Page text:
The UBC Equity & Inclusion Office has announced a pilot self-assessment program as part of Dimensions, a project by the federal government aimed to improve equity, diversity and inclusion (EDI) at Canadian research universities.
As one of the 17 post-secondary institutions in the pilot, UBC is conducting a self-assessment to examine its EDI policies. The assessment will review the university’s culture and research practices to determine systemic barriers that community members face.
UBC’s website lists “access, admissions, recruitment, career development, job security, pay, working and learning conditions, resources, retention, and the career progression of members of the UBC research community,” as focuses of the process.
Following the assessment, UBC will create an action plan and submit an application to three federal research councils to be recognized as a Dimensions institution. The title comes with no funding but shows that a university is inclusive of marginalized groups.
“The main deliverable of the UBC pilot is to build an action plan to address identified systemic barriers faced by members of historically underserved, marginalized or excluded groups in the university’s research ecosystem,” wrote Dr. Leslie Grad, manager of strategic initiatives for the Office of the Vice-President Research & Innovation, in an email to The Ubyssey.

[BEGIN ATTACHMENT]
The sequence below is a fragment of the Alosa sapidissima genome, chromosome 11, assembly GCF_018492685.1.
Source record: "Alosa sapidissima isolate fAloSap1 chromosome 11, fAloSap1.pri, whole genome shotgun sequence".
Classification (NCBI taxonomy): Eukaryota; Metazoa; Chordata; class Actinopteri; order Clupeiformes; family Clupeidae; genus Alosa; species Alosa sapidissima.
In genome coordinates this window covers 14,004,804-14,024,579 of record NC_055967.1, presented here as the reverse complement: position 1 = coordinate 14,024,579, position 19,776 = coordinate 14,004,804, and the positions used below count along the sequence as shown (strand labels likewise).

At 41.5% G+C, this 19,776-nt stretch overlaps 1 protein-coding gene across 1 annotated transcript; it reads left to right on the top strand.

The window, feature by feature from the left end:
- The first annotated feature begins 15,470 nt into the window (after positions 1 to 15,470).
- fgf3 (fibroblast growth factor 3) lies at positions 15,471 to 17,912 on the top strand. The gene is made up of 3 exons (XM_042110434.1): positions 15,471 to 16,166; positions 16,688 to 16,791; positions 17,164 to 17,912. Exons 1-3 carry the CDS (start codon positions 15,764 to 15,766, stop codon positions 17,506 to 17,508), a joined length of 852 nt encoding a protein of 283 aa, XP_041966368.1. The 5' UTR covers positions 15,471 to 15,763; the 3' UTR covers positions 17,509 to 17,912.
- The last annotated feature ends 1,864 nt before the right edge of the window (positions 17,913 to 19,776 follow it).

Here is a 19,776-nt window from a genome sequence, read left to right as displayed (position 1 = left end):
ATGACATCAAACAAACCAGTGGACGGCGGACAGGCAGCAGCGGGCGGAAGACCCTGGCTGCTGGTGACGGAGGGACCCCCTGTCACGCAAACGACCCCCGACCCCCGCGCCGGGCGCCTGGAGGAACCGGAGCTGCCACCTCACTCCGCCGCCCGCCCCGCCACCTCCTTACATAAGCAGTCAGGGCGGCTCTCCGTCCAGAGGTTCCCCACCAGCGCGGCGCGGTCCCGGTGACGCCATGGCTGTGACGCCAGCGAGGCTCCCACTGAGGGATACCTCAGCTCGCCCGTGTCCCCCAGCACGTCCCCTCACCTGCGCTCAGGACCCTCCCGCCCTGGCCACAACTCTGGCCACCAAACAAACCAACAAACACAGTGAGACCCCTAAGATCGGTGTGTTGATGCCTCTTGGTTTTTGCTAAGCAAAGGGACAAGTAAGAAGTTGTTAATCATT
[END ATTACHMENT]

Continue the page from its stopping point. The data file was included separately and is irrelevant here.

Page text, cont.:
“The action plan will complement and leverage existing strategies ... and will drive how UBC proceeds following completion of the pilot project,” Grad wrote.
The self-assessment team consists of various community members such as VP Research and Innovation Dr. Gail Murphy, Associate VP Equity & Inclusion Dr. Sara-Jane Finlay and students.
While some members like Murphy and Finlay were required to be on the team due to their roles in the university, other members and student groups like the AMS and GSS were invited.
Although there is the chance of extending the timeline due to the pandemic, the strategic plan is set to come out this fall.